The Collegian
Wednesday, February 28, 2024

CNN anchor discusses new book for podcast taping

<p>Host of NPR's "Full Disclosure" Roben Farzad interviews CNN's John Avlon on his new book, "Lincoln and the Fight for Peace" at the Ukrop Auditorium on Feb. 24.&nbsp;</p>

Host of NPR's "Full Disclosure" Roben Farzad interviews CNN's John Avlon on his new book, "Lincoln and the Fight for Peace" at the Ukrop Auditorium on Feb. 24. 

CNN anchor John Avlon encouraged the audience of the live taping of NPR’s “Full Disclosure” to learn from history to avoid making the same mistakes on Feb. 24 at the Ukrop Auditorium. 

The senior political analyst discussed his most recent book, “Lincoln and the Fight for Peace,” which explores the strategies used by Abraham Lincoln for peace-making and dealing with conflict, for the podcast hosted by journalist Roben Farzad.

To Avlon, the most important quality that a president can have is character, and he said that Lincoln embodied this through the compilation of reporting and historical facts presented in the book.

“We want to be guided by our history, not imprisoned by it,” Avlon said about the importance of confronting our history and learning as much from it.

Media doesn’t have anything to do with current conflicts, other than illuminating it for the world to see in real-time, he said.

“If you didn’t have reporters from places like CNN on the front lines in Ukraine while Russia said it had any intention of invading, then they could possibly still be denying what is happening right now,” he said.

There is also a need for ethical journalism in the pursuit of truth, especially during these difficult times when people are in need of reliable sources of information, Avlon said.

“Accountability journalism is incredibly important,” Avlon said. “It helps keep democracy on track.” 

Having done historical research and reporting in Richmond, Avlon was familiar with the controversy surrounding Confederate statues and the renaming of buildings on campus, he said after the talk.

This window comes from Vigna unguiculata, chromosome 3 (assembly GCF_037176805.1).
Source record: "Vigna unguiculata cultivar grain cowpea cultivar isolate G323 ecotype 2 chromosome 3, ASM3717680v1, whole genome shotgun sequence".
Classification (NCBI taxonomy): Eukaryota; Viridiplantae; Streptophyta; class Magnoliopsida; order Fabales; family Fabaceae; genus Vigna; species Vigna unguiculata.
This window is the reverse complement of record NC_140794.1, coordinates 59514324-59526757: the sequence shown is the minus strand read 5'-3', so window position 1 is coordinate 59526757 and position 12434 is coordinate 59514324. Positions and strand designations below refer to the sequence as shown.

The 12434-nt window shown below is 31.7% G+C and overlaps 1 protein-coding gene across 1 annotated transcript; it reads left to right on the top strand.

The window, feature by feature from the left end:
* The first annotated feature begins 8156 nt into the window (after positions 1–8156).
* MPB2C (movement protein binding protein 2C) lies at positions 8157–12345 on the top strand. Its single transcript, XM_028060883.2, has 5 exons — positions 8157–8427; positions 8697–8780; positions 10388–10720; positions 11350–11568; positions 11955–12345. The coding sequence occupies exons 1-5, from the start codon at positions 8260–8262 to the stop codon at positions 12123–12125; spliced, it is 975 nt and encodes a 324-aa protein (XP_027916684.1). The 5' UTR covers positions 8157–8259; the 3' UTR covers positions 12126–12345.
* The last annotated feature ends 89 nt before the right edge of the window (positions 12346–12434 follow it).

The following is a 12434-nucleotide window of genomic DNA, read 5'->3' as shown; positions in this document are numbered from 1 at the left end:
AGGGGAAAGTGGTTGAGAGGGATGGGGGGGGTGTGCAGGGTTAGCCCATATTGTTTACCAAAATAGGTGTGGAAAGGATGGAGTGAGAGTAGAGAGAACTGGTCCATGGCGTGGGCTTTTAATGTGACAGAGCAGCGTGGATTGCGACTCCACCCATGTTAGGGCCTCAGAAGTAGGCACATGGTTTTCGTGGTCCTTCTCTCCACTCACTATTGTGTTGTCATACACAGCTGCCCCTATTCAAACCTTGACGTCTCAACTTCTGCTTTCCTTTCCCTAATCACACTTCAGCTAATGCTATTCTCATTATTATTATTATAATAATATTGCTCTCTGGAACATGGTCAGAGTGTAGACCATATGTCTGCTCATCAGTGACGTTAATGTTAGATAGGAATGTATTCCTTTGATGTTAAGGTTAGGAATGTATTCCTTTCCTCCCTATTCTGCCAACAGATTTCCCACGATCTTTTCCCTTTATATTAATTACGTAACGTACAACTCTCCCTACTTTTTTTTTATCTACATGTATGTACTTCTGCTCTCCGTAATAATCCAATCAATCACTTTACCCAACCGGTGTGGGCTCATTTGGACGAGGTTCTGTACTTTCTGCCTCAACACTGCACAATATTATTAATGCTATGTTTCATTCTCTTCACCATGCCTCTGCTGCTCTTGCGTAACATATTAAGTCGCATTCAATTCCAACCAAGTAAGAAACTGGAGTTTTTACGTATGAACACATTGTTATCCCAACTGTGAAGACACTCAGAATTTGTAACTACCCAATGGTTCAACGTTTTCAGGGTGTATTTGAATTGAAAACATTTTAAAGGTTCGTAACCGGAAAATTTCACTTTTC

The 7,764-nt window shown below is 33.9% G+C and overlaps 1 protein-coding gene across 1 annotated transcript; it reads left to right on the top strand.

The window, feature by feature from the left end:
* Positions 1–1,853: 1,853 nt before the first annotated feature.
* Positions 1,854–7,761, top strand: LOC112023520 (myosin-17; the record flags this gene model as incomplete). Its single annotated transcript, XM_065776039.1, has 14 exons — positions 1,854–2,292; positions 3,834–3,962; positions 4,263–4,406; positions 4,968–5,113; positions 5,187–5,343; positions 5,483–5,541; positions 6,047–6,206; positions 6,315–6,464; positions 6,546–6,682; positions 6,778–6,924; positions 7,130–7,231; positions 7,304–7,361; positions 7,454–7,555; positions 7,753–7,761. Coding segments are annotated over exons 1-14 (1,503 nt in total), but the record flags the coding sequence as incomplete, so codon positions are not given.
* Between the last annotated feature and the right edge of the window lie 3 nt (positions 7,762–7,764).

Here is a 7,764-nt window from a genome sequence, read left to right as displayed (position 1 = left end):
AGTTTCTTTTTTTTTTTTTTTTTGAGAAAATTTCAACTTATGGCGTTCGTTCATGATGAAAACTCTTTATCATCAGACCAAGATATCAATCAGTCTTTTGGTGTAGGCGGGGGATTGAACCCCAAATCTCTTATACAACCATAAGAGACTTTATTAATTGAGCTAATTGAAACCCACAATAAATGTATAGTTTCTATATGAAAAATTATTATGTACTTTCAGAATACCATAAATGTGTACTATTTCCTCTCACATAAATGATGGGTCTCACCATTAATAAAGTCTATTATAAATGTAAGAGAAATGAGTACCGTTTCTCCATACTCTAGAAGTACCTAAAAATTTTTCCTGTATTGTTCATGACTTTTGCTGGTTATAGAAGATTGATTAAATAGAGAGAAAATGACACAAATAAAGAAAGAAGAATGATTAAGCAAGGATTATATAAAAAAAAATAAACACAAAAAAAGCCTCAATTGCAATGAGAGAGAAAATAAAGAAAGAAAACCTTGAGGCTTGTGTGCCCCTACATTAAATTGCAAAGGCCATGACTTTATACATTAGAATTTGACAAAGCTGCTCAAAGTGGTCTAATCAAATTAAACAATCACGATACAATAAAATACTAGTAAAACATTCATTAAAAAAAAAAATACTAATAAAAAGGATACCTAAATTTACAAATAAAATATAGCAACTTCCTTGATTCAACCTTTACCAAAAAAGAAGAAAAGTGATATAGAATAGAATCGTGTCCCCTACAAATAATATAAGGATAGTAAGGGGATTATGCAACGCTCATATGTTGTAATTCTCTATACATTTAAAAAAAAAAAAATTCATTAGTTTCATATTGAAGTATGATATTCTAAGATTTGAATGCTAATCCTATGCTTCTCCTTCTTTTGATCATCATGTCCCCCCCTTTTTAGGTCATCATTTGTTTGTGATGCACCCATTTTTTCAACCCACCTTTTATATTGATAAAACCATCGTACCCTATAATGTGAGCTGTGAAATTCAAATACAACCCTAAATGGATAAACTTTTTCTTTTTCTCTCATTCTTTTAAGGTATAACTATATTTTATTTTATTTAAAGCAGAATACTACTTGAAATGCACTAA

“I think we make a mistake when we project our current values on people who lived in the past,” he said. “There are no excuses for those statues and whatever comfort they provided their descendants, but I don’t think they should be destroyed. I think they should be put in museums so we can learn from our history.”

The audience should remain united with a sense of hope and perspective to help each other amidst a potential second civil war in the country—a product of how politically divided the population is, Avlon said.

“One of the things that history teaches us, in particular, is that we’ve been through far worse times before,” Avlon said. “We’ve been far more divided.”

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Sophomore Tyler Concaugh had been following Avlon’s previous work and said he had been excited to see him.

“His idea that there’s no superiority in morality, especially when he talked about Lincoln and how he treated people with kindness despite their differences, I think that’s one of the most important lessons we can take from the talk,” Concaugh said.

The “Full Disclosure” live taping was one of the first in-person speaker series events of the year, which attracted a variety of students like Concaugh hoping to participate in events that were not available last year because of COVID-19 restrictions.

“I would absolutely attend more events like this in the future”, Concaugh said, “I wish we could do these every week. I have not read the book, but I’ll be reading it as soon as I get back home.”

Accounting Professor Nancy Bagranoff enjoyed attending Avlon’s talk, she said.

“I thought it was great when he talked about Lincoln’s characteristics that made him such a great leader and how he behaved during his riding through Richmond on April 4th of 1865,” she said. “I also liked when John Avlon noted that the best quality of a president is character.”

Bagranoff said that the subject of the book — Lincoln’s strategies in peace-making through tolerance and discourse — led her to attend the event in the first place.

“I’ve been to many speaker series events at the business school throughout the years, and this is my first in-person event of the year,” she said.

Bagranoff had not been to an in-person book signing event in years, but she looks forward to future speakers, she said.

Contact notes from the margins editor Nicole Llacza Morazzani at


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